Underneath the multiple layers of cultural memory associated with the Christmas season lies a striking theological claim. The author of the gospel of Matthew writes it this way: "They shall name him Emmanuel, which means 'God is with us'" (1:23). What does this claim mean today?
Many fall into biblical naïveté or biblicism, which usually takes as its basic form "the Bible says it; I believe it; case closed." But biblicism begs a more fundamental question: why believe the Bible is more true than any other book claiming to speak for God? How can believers answer the basic question of why the Bible is worth believing? How do Christians avoid falling into a kind of triumphalism toward believers of other traditions, or nonbelievers?
Of particular concern is what this and other claims about Jesus mean for the way Christians understand our relationship to Jews. Matthew's gospel is known among scholars as the most Jewish of the four gospels, constantly making reference to this or that prophecy from the Old Testament, especially (as in this case) the book of Isaiah. In light of the history of Christian-Jewish relations, this point is especially urgent. Matthew and the other New Testament authors had a chip on their shoulder toward the Jewish community, having felt the sting of expulsion from the synagogues due to their constant preaching about this itinerant rabbi. That sting, that animosity toward an extended family that had experienced a rupture, was embedded in the gospels themselves, and as a result it was embedded in Christian attitudes toward Jews over the centuries.
We must remember that Matthew and the other evangelists were writing stories, and that of the four gospels, only two of them (Matthew and Luke) have narratives about Jesus' birth. The others don't even address his early life. Writing any story means making choices about how to deliver emotional impact; the gospels are very much literary creations of the respective authors, drawing from real events and telling them in emotionally charged ways. Matthew wanted to draw from the sacred literature of the Jews because he wanted to persuade his fellow Jews that something absolutely remarkable had happened. Here is where we find the meeting point of clever artistry and what is rightly called revelation: Matthew told a good story, but it was inspired by the fact that he was moved by a faith, a conviction, that Jesus was God.
This conviction doesn't come easily, either for the writer of a story or for one who reads the story today. To put it most starkly, imagine writing a story about God. Now imagine persuading people to give their lives for it. ("The blood of the martyrs is the seed of the Church," wrote Tertullian in the late 2nd century.) Now imagine that people keep giving their lives for it two thousand years later. What drives such conviction, age after age? Is it the willingness of people to be deceived, or is it rather their willingness to discern something true that is really worth giving their lives for?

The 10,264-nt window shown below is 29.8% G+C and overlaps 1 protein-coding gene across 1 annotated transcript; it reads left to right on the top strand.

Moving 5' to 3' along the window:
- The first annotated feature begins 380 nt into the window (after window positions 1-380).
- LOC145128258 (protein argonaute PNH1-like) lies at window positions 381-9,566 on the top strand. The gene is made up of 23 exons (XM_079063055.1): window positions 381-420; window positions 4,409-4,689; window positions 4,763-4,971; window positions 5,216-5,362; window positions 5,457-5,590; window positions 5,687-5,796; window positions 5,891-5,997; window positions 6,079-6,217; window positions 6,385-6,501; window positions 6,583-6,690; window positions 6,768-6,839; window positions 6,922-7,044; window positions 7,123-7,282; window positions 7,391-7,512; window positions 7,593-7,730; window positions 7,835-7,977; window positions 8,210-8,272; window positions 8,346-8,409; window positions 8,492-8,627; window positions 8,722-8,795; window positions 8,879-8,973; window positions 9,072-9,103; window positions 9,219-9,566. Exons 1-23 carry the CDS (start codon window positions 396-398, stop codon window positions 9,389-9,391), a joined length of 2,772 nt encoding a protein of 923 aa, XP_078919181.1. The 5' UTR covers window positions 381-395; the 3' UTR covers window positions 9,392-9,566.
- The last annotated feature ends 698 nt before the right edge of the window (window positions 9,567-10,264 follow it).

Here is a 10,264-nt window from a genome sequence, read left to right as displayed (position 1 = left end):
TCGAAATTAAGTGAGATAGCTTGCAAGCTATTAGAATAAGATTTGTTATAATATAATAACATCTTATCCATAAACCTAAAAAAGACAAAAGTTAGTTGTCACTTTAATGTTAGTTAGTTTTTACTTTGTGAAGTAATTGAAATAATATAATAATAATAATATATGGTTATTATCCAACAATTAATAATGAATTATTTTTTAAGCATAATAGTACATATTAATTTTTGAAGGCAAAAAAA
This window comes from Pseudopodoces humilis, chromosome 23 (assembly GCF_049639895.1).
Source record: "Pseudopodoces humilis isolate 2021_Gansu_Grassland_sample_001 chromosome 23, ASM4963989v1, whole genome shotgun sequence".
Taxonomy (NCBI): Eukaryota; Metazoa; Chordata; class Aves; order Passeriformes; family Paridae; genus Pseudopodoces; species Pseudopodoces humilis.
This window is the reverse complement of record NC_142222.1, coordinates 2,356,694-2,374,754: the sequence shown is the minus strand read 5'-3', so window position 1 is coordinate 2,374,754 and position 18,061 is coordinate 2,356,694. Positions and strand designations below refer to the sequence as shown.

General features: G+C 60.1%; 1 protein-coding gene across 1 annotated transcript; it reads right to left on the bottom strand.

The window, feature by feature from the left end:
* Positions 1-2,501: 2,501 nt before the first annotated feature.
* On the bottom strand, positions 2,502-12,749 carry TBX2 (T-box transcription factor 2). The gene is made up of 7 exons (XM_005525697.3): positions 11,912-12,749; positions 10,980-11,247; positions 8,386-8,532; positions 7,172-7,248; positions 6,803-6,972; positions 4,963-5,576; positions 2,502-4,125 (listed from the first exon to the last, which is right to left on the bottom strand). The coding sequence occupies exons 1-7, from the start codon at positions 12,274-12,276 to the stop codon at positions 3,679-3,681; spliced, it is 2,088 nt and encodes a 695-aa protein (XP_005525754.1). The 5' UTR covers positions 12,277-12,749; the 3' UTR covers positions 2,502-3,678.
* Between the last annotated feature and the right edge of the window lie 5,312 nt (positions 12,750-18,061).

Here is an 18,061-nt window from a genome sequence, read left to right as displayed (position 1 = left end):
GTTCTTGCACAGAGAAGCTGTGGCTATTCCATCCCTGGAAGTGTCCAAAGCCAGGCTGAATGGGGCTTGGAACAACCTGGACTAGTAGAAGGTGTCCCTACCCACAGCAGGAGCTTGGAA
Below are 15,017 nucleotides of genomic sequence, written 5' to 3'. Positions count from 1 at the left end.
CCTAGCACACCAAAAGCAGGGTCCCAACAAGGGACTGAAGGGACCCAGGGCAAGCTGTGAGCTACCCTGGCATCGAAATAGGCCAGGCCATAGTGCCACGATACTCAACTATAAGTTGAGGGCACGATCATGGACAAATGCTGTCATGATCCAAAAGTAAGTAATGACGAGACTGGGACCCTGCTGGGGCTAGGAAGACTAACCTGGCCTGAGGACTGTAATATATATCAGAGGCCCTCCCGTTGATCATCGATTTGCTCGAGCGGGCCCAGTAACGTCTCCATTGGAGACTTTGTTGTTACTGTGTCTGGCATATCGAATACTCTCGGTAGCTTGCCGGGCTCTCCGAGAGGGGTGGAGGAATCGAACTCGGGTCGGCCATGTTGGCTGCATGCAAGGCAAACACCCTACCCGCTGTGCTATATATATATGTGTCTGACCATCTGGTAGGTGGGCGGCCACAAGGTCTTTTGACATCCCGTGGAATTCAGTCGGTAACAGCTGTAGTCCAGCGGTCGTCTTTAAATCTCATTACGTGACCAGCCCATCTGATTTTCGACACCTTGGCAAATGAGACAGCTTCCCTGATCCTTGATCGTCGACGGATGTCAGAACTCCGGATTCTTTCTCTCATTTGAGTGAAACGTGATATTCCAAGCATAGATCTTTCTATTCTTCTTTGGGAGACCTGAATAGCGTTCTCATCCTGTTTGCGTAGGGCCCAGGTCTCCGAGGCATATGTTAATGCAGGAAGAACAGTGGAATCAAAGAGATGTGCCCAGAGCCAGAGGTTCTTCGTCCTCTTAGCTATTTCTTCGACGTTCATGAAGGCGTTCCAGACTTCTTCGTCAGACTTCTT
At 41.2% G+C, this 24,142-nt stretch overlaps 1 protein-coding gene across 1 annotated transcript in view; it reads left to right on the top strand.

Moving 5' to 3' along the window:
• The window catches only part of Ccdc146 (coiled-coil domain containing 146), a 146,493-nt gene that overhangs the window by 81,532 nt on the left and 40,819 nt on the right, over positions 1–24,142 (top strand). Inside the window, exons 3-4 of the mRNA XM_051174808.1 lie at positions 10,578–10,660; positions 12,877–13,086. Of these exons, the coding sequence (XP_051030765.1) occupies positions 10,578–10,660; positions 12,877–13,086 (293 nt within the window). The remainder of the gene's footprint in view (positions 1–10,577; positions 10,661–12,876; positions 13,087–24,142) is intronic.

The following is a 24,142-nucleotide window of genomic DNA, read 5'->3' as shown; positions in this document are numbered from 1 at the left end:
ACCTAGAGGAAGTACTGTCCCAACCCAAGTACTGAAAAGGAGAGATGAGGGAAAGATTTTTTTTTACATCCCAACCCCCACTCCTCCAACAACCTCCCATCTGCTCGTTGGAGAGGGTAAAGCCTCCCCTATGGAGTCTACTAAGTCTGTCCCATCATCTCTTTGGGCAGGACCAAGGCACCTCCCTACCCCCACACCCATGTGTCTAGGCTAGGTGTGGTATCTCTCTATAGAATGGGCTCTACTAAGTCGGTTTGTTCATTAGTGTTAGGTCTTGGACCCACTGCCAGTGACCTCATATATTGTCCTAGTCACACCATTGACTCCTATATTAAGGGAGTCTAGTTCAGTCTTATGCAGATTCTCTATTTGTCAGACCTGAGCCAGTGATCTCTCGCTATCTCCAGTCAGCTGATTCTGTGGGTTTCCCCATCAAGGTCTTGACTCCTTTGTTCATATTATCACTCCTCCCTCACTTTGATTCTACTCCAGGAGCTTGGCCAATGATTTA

Christians, like all people everywhere of every time and place, fall into the trap of tribalism and triumphalism when they gain political power. (Lord Acton: "power tends to corrupt, and absolute power corrupts absolutely.") Ours is an age when Christianity has lost great power; "Christendom" is a thing of the past. Many Christians want that power back and want to use the gospel as a rationale for reclaiming it.
What is worth remembering, however, is that the stories of "God with us" were decidedly anti-power. Matthew and Luke take great pains to describe the new "king" in strikingly non-regal terms: born in a backwater town to peasants and driven into refugee status. In spite of their animosity toward the people who had alienated them, the evangelists nevertheless embed their narratives within Jewish history and, in the end, recognize their complete dependence on the Jews, even as they remain compelled by the unique story of Jesus.
What does all this mean for how Christians today understand "God with us"? First, it means understanding our absolute dependence upon Jewish history and, in a related sense, on the perseverance of the Jewish community of faith who gives living witness to that history. Second, it means discerning what Matthew and the other evangelists were pointing to as "God with us."
It means basing a faith not naively on the stories themselves, but on the person of Christ who gave rise to the stories.
To put it more simply, it means a lifelong commitment to learning prayer as the way to get to know God personally.
I suggest that a sound-byte takeaway for this exhortation is this: it takes at least as much effort to learn prayer—to learn to really listen to God—as it takes to learn how to love.
The evangelists, reflecting the awe experienced by the earliest followers of Jesus, looked beyond themselves, their small worlds, their communities, their history, toward God, reaching for language to communicate the depth of meaning they found Jesus revealing in his teaching, his way of living, his martyrdom, and his miraculous coming-back-to-life.
I read their efforts as a way of screaming down the centuries to us: "Listen to him! Understand this story and those who have died because of it! Cling tenaciously to his promise of life! See for yourself! Do you understand? God is with us!"
That is the whole, incredible, never-ending, and ever-challenging story of Emmanuel.